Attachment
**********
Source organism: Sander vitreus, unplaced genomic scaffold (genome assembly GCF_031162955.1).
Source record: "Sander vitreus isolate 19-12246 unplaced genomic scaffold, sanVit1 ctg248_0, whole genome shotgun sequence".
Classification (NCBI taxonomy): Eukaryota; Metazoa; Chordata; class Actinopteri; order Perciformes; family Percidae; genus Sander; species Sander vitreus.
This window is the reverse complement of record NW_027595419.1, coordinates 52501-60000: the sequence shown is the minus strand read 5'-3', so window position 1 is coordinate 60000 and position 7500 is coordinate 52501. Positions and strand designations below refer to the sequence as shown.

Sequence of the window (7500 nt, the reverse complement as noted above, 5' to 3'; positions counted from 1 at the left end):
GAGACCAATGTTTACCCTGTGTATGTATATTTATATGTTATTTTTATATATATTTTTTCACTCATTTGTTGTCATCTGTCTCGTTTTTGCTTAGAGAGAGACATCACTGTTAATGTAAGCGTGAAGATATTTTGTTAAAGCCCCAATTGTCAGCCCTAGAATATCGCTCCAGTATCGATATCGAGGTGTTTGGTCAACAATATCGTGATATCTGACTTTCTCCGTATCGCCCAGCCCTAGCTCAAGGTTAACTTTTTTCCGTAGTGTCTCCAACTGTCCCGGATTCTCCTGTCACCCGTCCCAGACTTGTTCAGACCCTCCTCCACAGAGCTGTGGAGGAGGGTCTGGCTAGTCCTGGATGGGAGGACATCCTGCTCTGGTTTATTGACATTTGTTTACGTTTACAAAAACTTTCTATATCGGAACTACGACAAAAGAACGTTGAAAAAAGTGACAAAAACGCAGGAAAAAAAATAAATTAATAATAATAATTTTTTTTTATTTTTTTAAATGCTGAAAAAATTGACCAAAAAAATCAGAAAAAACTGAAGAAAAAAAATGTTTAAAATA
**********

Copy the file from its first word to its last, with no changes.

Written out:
Source organism: Sander vitreus, unplaced genomic scaffold (genome assembly GCF_031162955.1).
Source record: "Sander vitreus isolate 19-12246 unplaced genomic scaffold, sanVit1 ctg248_0, whole genome shotgun sequence".
Classification (NCBI taxonomy): Eukaryota; Metazoa; Chordata; class Actinopteri; order Perciformes; family Percidae; genus Sander; species Sander vitreus.
This window is the reverse complement of record NW_027595419.1, coordinates 52501-60000: the sequence shown is the minus strand read 5'-3', so window position 1 is coordinate 60000 and position 7500 is coordinate 52501. Positions and strand designations below refer to the sequence as shown.

Sequence of the window (7500 nt, the reverse complement as noted above, 5' to 3'; positions counted from 1 at the left end):
GAGACCAATGTTTACCCTGTGTATGTATATTTATATGTTATTTTTATATATATTTTTTCACTCATTTGTTGTCATCTGTCTCGTTTTTGCTTAGAGAGAGACATCACTGTTAATGTAAGCGTGAAGATATTTTGTTAAAGCCCCAATTGTCAGCCCTAGAATATCGCTCCAGTATCGATATCGAGGTGTTTGGTCAACAATATCGTGATATCTGACTTTCTCCGTATCGCCCAGCCCTAGCTCAAGGTTAACTTTTTTCCGTAGTGTCTCCAACTGTCCCGGATTCTCCTGTCACCCGTCCCAGACTTGTTCAGACCCTCCTCCACAGAGCTGTGGAGGAGGGTCTGGCTAGTCCTGGATGGGAGGACATCCTGCTCTGGTTTATTGACATTTGTTTACGTTTACAAAAACTTTCTATATCGGAACTACGACAAAAGAACGTTGAAAAAAGTGACAAAAACGCAGGAAAAAAAATAAATTAATAATAATAATTTTTTTTTATTTTTTTAAATGCTGAAAAAATTGACCAAAAAAATCAGAAAAAACTGAAGAAAAAAAATGTTTAAAATA